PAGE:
Christina is a baby girl who was born with Down Syndrome and impresses everyone with her bright, love, smartness and will.
I never really wanted to be a mother. When I thought about having kids, it was always for the "wrong motives" like: "I'm an only child, I don't have nieces, nephews or godchildren, so, who will inherit my things when I die?" At those moments I used to think: "ok, so I need a baby".
But, once, me and my boyfriend decided to go on a trip to London. At that time we were together for 5 years and were starting to think about having or not a baby. We bought our trip and when we left the travel agency I told him: "You haven't got me pregnant until now, so don't do it now!"
I was already pregnant and I didn't know. I struggled with the idea of having a baby, but in general everything was ok. I was 40 years old, I worked for myself, I had good health. But, in one of the exams, the doctor told me, my baby could have Down Syndrome. I never had much contact with people with DS, so, I didn't know much about it. I was devastated. I cried, cried and cried almost the rest of my pregnancy. I didn't want to buy things for the baby, I didn't want to have a baby shower... everything was so dark for me.
But, the day came. My baby, Christina, was born after 24 hours of labor. When I looked at her, I knew she had Down Syndrome. I couldn't believe it. What would I do?
But she was lucky... or I was lucky! She doesn't have any cardiopathy or any other disease. She's not very hypotonic and she doesn't have many of the chatactaristics of DS.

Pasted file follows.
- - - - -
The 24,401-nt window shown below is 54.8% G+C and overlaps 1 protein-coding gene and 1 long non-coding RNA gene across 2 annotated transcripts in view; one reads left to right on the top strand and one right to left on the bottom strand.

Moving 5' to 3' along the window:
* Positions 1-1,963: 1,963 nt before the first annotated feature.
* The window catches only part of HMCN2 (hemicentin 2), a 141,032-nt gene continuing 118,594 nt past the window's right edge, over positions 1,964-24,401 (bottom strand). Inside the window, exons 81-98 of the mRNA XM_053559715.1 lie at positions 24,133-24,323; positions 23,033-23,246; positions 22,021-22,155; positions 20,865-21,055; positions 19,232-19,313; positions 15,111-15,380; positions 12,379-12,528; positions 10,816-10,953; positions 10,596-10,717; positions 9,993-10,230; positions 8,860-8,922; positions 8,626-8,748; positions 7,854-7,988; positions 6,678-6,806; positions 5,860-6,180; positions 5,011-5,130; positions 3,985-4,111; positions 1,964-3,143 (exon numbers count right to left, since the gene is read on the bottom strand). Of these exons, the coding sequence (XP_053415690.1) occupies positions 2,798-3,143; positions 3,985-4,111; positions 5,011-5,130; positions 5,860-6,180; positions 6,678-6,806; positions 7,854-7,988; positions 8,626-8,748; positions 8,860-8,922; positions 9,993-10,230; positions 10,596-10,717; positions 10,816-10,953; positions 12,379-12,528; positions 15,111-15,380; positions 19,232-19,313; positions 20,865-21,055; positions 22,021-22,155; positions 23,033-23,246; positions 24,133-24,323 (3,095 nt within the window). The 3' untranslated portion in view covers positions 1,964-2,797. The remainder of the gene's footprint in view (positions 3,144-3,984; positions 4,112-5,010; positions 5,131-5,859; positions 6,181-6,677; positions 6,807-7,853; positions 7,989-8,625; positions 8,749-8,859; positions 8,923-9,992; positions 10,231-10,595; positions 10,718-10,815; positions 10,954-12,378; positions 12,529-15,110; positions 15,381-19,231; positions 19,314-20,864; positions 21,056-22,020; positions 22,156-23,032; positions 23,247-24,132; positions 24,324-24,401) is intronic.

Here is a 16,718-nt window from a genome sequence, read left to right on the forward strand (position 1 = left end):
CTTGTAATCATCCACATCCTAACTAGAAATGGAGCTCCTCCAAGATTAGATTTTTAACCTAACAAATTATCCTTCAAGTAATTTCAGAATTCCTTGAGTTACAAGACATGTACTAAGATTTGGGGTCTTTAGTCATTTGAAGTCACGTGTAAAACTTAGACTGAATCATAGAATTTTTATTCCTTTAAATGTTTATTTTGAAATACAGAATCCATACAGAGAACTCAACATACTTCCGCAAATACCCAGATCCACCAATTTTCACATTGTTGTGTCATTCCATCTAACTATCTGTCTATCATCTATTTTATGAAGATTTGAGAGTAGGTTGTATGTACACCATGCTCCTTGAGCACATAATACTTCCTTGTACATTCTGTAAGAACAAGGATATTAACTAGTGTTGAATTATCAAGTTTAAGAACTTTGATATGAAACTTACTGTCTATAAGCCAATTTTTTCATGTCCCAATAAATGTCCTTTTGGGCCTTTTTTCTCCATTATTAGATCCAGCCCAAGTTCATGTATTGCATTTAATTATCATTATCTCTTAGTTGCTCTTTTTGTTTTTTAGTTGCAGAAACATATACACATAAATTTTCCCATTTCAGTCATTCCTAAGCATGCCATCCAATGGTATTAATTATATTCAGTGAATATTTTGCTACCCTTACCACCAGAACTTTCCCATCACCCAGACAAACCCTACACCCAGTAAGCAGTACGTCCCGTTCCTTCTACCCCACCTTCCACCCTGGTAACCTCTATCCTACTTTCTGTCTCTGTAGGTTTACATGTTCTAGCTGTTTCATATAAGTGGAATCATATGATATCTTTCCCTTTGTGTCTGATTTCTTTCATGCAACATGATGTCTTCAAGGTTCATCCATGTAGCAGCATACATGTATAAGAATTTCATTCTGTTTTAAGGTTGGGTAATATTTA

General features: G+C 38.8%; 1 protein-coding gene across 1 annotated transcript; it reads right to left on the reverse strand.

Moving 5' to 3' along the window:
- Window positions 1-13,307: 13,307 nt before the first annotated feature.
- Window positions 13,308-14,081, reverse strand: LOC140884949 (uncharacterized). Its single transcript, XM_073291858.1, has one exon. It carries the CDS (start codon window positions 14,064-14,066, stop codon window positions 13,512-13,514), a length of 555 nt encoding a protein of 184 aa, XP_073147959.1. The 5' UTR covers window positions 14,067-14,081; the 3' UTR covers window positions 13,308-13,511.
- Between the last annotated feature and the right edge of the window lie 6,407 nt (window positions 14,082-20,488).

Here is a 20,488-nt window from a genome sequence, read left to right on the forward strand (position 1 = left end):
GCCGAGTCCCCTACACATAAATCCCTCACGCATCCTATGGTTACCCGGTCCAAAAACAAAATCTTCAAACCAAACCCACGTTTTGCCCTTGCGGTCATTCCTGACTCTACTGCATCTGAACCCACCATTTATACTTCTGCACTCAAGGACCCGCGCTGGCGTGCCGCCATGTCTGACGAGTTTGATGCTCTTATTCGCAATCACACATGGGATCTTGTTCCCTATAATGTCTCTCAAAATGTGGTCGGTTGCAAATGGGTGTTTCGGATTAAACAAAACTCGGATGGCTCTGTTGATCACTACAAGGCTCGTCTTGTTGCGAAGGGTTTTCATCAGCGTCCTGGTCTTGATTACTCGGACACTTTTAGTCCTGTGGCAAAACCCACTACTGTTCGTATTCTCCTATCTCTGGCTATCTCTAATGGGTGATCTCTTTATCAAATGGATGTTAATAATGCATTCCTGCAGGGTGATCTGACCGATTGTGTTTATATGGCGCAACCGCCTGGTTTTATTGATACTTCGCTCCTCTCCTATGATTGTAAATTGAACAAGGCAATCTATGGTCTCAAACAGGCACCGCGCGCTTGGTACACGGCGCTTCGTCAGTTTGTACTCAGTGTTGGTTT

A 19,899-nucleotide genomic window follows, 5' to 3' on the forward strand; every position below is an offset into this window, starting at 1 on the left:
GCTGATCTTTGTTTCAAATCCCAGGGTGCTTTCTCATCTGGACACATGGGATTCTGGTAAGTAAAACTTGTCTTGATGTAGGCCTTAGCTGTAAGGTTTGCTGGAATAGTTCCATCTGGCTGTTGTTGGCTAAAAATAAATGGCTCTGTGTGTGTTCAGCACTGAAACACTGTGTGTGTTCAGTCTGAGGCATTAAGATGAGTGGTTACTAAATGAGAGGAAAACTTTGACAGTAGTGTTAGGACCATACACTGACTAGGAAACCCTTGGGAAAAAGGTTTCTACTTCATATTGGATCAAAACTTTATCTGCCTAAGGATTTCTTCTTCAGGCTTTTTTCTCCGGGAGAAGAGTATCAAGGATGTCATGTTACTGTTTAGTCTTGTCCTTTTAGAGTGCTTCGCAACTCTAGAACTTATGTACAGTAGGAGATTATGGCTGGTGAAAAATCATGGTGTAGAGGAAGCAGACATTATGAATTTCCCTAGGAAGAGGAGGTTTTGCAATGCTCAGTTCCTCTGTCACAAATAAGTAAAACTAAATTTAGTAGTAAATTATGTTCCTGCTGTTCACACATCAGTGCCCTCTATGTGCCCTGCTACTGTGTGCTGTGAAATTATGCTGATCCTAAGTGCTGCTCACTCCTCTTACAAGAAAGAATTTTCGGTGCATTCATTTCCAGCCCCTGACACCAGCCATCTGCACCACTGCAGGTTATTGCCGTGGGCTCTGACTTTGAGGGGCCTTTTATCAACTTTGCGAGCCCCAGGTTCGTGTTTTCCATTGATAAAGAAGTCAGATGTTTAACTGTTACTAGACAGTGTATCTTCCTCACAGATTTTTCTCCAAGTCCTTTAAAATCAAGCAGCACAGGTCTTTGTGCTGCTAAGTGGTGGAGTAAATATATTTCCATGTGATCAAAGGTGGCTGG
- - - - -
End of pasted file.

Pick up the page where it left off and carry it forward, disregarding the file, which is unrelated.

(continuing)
She is now 20 months. She is the apple of my eyes. She learned how to sit when she was 9 months old, she is now learning how to stand up, she tries to take steps with our help. She doesn't know how to speak, but she communicates very well. She has physiotherapy and phonoaudiology sessions every week, swimming classes, regular school, and has a lot of friends. She is now going to start music therapy. Her development surprises me everyday, and I know she will get anywhere she wants. She is an amazing person and the DS doesn't define her. I know she can do whatever she wants and I'm gonna fight for this, for her rights and for other children's rights.
Now I tell other parents: "Don't be sad. It's normal to be angry, to be sad, to question. But it's going to pass. And once you see your baby, you'll see the beast is not so ugly. You have to stimulate and believe in your children and they will do everything. It can take more time, but they will do it. The important thing is to believe in them."